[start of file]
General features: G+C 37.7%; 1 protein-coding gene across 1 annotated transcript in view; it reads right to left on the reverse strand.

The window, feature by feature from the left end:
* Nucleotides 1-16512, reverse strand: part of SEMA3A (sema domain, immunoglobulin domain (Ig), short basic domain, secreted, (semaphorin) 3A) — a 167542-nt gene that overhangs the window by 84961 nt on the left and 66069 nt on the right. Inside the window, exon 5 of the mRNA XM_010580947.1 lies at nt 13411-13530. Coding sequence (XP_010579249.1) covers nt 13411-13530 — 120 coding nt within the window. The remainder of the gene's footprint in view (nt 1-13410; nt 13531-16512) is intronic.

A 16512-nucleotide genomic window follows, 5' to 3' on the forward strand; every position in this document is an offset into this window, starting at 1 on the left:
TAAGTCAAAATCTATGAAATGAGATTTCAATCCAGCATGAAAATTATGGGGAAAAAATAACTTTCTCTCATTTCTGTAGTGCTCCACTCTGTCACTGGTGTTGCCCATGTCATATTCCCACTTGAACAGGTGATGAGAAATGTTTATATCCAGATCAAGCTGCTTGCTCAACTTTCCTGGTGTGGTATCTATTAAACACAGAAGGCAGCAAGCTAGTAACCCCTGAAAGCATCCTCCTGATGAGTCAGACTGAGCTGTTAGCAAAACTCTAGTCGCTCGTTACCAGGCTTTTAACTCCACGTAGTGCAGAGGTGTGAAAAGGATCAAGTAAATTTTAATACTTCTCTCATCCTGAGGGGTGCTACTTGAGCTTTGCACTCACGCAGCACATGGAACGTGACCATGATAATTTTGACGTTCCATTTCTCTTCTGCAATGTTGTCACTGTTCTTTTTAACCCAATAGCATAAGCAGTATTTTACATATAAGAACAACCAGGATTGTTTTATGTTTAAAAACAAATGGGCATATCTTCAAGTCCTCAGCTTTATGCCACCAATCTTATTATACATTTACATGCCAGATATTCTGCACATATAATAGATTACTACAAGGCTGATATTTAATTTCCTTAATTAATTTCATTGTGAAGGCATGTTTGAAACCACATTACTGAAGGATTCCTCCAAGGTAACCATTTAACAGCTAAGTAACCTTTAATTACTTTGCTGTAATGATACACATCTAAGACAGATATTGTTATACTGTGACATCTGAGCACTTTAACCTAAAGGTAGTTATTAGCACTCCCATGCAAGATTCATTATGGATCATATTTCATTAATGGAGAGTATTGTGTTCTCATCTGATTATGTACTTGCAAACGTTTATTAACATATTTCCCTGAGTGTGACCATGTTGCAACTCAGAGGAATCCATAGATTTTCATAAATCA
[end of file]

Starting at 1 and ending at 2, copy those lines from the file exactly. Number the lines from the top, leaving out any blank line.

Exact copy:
General features: G+C 37.7%; 1 protein-coding gene across 1 annotated transcript in view; it reads right to left on the reverse strand.

The window, feature by feature from the left end: